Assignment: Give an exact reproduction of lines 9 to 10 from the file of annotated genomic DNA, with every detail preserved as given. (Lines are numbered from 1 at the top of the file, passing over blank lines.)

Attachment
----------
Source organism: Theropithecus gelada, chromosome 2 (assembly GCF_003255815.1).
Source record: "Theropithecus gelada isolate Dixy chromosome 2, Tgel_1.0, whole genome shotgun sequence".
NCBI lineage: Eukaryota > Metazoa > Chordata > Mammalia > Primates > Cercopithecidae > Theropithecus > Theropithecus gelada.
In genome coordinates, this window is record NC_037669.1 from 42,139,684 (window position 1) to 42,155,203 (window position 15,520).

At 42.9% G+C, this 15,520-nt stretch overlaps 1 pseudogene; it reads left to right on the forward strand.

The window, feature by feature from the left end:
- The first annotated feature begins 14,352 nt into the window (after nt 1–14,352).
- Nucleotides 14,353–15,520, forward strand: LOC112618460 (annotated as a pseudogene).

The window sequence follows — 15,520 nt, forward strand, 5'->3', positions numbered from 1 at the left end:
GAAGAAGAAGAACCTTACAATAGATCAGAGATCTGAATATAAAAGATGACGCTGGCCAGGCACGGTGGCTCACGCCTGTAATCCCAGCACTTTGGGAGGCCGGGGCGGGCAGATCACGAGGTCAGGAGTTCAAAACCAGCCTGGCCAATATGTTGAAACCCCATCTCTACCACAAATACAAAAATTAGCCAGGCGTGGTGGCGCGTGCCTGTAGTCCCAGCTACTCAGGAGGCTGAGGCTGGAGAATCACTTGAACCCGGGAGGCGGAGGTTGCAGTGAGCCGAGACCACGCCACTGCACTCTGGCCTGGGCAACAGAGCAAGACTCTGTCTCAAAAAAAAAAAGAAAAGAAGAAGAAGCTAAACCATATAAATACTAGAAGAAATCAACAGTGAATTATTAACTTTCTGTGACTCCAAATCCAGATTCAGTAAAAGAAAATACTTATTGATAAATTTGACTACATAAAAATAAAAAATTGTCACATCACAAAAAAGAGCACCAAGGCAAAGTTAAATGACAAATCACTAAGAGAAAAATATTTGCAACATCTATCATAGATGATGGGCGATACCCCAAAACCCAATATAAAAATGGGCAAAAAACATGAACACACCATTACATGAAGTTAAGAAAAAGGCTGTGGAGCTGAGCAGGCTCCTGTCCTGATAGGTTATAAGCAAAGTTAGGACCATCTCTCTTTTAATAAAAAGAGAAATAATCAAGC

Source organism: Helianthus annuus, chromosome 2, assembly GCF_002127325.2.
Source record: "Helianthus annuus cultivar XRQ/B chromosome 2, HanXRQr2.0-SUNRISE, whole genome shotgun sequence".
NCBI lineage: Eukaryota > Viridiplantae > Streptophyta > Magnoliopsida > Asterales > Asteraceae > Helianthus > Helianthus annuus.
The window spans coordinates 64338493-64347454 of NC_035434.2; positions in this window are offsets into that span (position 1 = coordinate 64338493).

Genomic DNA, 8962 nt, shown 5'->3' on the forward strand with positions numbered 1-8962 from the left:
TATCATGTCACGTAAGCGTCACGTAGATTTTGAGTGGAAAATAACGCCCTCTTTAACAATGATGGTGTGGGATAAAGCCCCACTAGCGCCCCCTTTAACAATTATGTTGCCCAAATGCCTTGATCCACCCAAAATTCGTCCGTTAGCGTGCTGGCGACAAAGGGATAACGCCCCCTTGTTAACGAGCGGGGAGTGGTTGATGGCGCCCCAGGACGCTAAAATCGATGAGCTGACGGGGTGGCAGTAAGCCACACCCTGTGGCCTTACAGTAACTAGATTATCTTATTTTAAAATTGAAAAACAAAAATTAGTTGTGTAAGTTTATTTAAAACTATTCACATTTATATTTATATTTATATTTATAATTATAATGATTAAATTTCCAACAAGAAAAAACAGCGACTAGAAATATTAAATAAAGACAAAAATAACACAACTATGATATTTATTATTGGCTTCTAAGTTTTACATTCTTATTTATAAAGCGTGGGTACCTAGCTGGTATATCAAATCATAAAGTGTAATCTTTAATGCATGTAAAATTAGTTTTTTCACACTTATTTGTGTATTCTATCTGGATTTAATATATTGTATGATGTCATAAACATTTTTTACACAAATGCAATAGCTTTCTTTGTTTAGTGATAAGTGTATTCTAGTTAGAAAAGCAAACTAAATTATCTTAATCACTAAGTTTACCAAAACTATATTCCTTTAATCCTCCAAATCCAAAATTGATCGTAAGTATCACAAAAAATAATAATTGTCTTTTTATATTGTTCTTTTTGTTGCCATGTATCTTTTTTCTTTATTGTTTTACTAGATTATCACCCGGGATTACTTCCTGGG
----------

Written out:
The window sequence follows — 15,520 nt, forward strand, 5'->3', positions numbered from 1 at the left end:
GAAGAAGAAGAACCTTACAATAGATCAGAGATCTGAATATAAAAGATGACGCTGGCCAGGCACGGTGGCTCACGCCTGTAATCCCAGCACTTTGGGAGGCCGGGGCGGGCAGATCACGAGGTCAGGAGTTCAAAACCAGCCTGGCCAATATGTTGAAACCCCATCTCTACCACAAATACAAAAATTAGCCAGGCGTGGTGGCGCGTGCCTGTAGTCCCAGCTACTCAGGAGGCTGAGGCTGGAGAATCACTTGAACCCGGGAGGCGGAGGTTGCAGTGAGCCGAGACCACGCCACTGCACTCTGGCCTGGGCAACAGAGCAAGACTCTGTCTCAAAAAAAAAAAGAAAAGAAGAAGAAGCTAAACCATATAAATACTAGAAGAAATCAACAGTGAATTATTAACTTTCTGTGACTCCAAATCCAGATTCAGTAAAAGAAAATACTTATTGATAAATTTGACTACATAAAAATAAAAAATTGTCACATCACAAAAAAGAGCACCAAGGCAAAGTTAAATGACAAATCACTAAGAGAAAAATATTTGCAACATCTATCATAGATGATGGGCGATACCCCAAAACCCAATATAAAAATGGGCAAAAAACATGAACACACCATTACATGAAGTTAAGAAAAAGGCTGTGGAGCTGAGCAGGCTCCTGTCCTGATAGGTTATAAGCAAAGTTAGGACCATCTCTCTTTTAATAAAAAGAGAAATAATCAAGC